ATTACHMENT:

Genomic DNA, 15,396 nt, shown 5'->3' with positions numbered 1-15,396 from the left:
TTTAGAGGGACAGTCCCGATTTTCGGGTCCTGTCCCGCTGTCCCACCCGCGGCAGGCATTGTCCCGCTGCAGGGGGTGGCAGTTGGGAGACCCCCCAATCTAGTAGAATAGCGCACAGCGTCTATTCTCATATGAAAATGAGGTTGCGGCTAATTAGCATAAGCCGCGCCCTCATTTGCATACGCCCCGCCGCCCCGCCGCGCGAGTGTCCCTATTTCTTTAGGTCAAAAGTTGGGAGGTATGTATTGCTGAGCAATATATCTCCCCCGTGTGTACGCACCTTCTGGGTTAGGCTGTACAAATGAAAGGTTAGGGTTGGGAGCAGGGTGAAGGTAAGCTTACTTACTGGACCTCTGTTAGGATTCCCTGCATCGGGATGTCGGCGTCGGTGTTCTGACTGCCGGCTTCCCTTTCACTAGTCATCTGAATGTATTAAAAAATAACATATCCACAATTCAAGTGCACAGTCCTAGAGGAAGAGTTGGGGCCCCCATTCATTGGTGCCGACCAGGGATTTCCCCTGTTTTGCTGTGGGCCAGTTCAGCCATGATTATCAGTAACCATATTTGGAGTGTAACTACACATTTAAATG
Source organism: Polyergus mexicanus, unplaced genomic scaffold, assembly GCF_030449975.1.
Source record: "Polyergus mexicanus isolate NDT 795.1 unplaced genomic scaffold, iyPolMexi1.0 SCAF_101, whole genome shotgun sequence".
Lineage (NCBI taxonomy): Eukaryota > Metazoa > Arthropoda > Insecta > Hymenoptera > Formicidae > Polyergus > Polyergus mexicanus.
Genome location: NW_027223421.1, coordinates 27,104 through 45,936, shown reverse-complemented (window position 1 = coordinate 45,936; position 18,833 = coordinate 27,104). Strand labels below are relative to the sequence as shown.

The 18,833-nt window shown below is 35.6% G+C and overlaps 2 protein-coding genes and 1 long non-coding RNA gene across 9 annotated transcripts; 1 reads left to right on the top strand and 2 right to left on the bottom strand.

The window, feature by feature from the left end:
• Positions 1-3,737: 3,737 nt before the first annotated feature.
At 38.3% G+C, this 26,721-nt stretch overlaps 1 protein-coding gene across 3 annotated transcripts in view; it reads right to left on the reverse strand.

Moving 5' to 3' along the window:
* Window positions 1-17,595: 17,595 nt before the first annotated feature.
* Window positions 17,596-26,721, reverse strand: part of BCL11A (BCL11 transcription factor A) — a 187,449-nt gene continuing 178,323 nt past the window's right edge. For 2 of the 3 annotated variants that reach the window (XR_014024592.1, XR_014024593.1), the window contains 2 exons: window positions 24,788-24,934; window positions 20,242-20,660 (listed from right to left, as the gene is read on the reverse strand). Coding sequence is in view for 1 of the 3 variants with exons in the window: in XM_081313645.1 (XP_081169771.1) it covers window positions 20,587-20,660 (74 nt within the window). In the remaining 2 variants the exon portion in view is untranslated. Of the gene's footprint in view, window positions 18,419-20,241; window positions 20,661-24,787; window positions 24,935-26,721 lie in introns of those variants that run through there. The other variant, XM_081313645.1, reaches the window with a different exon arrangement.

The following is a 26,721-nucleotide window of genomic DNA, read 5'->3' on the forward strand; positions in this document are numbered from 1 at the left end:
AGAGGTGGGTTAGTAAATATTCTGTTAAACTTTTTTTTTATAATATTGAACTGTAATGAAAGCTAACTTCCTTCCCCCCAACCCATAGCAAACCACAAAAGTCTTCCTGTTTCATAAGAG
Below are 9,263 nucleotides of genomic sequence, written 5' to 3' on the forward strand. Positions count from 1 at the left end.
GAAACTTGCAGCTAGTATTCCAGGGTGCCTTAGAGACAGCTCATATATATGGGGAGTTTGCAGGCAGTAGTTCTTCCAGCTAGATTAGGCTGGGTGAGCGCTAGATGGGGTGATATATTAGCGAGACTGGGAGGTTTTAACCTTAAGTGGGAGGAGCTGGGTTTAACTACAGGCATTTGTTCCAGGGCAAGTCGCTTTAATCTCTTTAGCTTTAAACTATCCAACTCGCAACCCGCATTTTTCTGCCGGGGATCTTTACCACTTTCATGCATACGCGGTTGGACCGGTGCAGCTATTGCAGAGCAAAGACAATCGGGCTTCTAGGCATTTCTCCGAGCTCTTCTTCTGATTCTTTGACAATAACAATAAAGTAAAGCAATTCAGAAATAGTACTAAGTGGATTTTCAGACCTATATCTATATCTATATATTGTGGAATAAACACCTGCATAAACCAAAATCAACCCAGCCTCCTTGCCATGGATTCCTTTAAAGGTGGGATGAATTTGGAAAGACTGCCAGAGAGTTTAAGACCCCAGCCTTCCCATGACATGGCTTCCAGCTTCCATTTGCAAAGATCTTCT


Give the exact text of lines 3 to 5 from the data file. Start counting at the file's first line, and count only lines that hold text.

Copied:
Source organism: Polyergus mexicanus, unplaced genomic scaffold, assembly GCF_030449975.1.
Source record: "Polyergus mexicanus isolate NDT 795.1 unplaced genomic scaffold, iyPolMexi1.0 SCAF_101, whole genome shotgun sequence".
Lineage (NCBI taxonomy): Eukaryota > Metazoa > Arthropoda > Insecta > Hymenoptera > Formicidae > Polyergus > Polyergus mexicanus.